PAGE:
D. A corporation that elects the worldwide filing method subsequent to adoption of this rule will be required to forfeit any unused loss carryovers that were generated in any water's edge year. Any losses generated in a subsequent worldwide year may not be carried back against income earned in any year prior to the change to the worldwide election method, but must be carried to a post-change worldwide year.

R865-6F-24. Attribution of Sales of Tangible Property to the Sales Factor for Apportionment of Business Income Pursuant to Utah Code Ann. Section 59-7-317.

A. For purposes of 15 U.S.C. Section 381, the phrase "activities within such state by or on behalf of such person" means the activities of any member of a unitary business as that term is defined in Section 59-7-302.

B. If the activity in this state of any member of a unitary business exceeds the activity protected by 15 U.S.C. Section 381, sales of tangible property into this state, from an out-of-state location by any member of the unitary business shall be included in this state's sales factor numerator under Section 59-7-317.

C. If any member of a unitary business is taxable in another state under Section 59-7-305, sales of tangible property from a Utah location, into that state by any member of the unitary business shall not be thrown back to this state as ordinarily provided under Section 59-7-318.

D. This rule is effective for taxable years beginning after December 31, 1992.

R865-6F-26. Historic Preservation Tax Credits Pursuant to Utah Code Ann. Section 59-7-609.

A. Definitions:

1. "Qualified rehabilitation expenditures" includes architectural, engineering, and permit fees.

2. "Qualified rehabilitation expenditures" does not include movable furnishings.

3. "Residential" as used in Section 59-7-609 applies only to the use of the building after the project is completed.

B. Taxpayers shall file an application for approval of all proposed rehabilitation work with the Division of State History prior to the completion of restoration or rehabilitation work on the project. The application shall be on a form provided by the Division of State History.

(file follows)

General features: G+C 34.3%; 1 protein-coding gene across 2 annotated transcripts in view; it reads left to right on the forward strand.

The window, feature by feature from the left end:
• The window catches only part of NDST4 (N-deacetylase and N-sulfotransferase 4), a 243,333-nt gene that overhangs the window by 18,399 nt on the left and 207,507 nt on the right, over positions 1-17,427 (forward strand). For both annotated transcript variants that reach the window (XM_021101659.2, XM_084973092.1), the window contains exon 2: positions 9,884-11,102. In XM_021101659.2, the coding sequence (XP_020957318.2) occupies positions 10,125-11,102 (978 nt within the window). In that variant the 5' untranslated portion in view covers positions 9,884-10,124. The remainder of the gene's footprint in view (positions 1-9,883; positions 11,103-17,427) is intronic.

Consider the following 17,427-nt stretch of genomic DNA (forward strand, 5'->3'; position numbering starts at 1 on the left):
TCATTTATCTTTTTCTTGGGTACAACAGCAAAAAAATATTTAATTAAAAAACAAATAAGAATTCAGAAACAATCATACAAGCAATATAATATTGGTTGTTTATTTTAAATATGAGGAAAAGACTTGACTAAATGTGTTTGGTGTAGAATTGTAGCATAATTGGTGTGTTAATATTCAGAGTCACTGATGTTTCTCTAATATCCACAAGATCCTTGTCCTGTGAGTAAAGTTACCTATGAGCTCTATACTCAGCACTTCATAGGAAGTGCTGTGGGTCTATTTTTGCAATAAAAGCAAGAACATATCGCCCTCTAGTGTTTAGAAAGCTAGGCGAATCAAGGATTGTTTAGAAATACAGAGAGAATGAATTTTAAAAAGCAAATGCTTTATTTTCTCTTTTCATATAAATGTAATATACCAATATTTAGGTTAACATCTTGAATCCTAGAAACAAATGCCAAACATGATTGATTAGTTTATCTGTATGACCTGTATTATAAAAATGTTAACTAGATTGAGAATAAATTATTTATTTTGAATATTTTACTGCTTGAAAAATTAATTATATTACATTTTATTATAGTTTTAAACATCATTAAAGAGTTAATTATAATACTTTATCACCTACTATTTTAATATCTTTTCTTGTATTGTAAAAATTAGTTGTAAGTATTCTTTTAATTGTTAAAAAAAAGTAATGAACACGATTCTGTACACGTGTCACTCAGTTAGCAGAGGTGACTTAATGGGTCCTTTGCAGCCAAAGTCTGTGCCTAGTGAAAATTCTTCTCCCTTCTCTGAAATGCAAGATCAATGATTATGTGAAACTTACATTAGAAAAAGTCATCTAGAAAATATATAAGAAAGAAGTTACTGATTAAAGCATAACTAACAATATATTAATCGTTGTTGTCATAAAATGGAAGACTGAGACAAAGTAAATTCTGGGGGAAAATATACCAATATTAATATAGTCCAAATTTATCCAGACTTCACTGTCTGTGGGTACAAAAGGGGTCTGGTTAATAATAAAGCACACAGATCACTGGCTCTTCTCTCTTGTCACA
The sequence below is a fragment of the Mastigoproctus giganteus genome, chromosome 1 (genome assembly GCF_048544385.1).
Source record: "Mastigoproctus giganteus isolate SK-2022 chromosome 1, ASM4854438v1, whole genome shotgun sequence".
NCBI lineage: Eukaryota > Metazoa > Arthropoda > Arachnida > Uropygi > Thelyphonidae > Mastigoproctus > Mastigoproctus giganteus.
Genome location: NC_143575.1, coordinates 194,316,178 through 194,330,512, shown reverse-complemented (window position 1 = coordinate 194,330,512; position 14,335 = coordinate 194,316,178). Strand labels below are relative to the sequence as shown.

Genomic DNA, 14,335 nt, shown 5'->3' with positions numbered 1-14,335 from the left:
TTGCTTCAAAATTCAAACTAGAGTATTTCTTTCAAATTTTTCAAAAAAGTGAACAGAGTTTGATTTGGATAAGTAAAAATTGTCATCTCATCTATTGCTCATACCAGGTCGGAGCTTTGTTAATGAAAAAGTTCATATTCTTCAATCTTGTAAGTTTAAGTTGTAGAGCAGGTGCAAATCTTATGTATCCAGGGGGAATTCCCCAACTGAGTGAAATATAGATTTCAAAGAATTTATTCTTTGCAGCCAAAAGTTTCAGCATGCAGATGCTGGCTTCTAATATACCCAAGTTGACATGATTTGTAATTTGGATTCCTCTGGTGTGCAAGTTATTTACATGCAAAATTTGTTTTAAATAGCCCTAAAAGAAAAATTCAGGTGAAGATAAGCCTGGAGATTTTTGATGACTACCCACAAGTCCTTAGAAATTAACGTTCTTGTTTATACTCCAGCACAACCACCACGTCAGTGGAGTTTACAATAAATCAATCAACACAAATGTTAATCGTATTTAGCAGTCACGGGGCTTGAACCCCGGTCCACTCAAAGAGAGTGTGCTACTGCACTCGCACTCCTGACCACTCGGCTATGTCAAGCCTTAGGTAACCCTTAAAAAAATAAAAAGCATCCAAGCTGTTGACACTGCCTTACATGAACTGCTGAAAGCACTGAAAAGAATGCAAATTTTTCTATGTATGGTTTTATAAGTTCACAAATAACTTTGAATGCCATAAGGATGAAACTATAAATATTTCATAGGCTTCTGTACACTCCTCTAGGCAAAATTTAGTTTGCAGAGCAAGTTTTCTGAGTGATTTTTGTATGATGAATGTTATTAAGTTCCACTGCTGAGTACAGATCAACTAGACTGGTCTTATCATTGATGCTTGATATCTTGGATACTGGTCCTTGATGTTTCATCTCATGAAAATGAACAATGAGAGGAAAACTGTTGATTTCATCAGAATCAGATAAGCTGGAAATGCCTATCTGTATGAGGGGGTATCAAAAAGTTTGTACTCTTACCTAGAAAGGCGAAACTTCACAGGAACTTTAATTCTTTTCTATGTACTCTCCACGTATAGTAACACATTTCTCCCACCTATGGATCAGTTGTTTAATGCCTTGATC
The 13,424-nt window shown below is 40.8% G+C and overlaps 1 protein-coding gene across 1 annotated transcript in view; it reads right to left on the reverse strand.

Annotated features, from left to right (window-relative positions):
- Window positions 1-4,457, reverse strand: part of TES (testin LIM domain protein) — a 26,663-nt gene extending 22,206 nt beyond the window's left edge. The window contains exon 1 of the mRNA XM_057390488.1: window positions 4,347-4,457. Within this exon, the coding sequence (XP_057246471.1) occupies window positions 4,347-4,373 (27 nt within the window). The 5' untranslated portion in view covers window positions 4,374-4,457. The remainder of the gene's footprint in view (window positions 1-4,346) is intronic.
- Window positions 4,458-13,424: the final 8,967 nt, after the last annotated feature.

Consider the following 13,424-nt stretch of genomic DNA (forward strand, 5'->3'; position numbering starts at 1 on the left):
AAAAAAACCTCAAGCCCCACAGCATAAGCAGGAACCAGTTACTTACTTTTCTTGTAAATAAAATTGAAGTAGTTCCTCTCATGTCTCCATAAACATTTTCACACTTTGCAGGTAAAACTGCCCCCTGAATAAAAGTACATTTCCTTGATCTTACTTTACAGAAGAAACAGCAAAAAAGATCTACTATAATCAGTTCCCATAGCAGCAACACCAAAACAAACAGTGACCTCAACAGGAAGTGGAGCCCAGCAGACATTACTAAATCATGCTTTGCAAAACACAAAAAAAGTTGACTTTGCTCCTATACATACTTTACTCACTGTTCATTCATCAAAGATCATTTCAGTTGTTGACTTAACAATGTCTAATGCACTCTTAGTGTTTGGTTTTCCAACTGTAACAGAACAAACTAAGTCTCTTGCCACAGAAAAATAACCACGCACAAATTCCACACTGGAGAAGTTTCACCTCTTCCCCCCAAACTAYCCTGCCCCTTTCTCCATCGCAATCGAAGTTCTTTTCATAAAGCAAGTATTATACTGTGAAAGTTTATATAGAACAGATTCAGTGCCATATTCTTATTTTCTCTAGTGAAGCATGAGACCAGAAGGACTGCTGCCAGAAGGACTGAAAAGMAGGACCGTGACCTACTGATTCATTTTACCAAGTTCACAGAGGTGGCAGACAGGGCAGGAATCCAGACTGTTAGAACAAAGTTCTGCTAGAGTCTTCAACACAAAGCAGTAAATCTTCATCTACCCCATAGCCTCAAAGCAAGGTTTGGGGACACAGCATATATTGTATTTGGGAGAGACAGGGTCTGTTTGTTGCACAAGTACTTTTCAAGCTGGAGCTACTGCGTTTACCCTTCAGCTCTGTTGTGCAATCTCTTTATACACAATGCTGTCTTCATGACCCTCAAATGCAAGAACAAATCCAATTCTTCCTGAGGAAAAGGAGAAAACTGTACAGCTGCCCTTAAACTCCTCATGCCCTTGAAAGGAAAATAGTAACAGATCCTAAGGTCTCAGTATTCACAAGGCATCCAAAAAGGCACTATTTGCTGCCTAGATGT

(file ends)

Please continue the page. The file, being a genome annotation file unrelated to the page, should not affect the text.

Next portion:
C. Rehabilitation work must receive a unique certification number from the State Historic Preservation Office in order to be eligible for the tax credit.

D. In order to receive final certification and be issued a unique certification number for the project, the following conditions must be satisfied:

1. The project approved under B. must be completed.

2. Upon completion of the project, taxpayers shall notify the State Historic Preservation Office and provide that office an opportunity to review, examine, and audit the project. In order to be certified, a project shall be completed in accordance with the approved plan and the Secretary of the Interior's Standards for Rehabilitation.

3. Taxpayers restoring buildings not already listed on the National Register of Historic Places shall submit a complete National Register Nomination Form. If the nomination meets National Register criteria, the State Historic Preservation Office shall approve the nomination.

4. Projects must be completed, and the $10,000 expenditure threshold required by Section 59-7-609 must be met, within 36 months of the approval received pursuant to B.

5. During the course of the project and for three years thereafter, all work done on the building shall comply with the Secretary of the Interior's Standards for Rehabilitation.

E. Proof of State Historic Preservation Office certification shall be made by:

1. receiving an authorization form from the State Historic Preservation Office containing the certification number;

2. attaching that authorization form to the tax return for the year in which the credit is claimed.

F. Credit amounts shall be applied against Utah corporate franchise tax due in the tax year in which the project receives final certification under D.

G. Credit amounts greater than the amount of Utah corporate franchise tax due in a tax year shall be carried forward to the extent provided by Section 59-7-609.

H. Carryforward historic preservation tax credits shall be applied against Utah franchise tax due before the application of any historic preservation credits earned in the current year and on a first-earned, first-used basis.

I. Original records supporting the credit claimed must be maintained for three years following the date the return was filed claiming the credit.

R865-6F-27. Order of Credits Applied Against Utah Corporate Franchise Tax Due Pursuant to Utah Code Ann. Sections 59-6-102, 59-13-202, and 59-13-301, and Title 59, Chapter 7, and Title 63M, Chapter 1.

Taxpayers shall deduct credits authorized by Section 59-6-102, Section 59-13-202, Section 59-13-301, Title 59, Chapter 7, and Title 63M, Chapter 1 against Utah corporate franchise tax due in the following order:

(1) nonrefundable credits;

(2) nonrefundable credits with a carryforward;

(3) refundable credits.

R865-6F-29. Taxation of Railroads Pursuant to Utah Code Ann. Sections 59-7-302 through 59-7-321.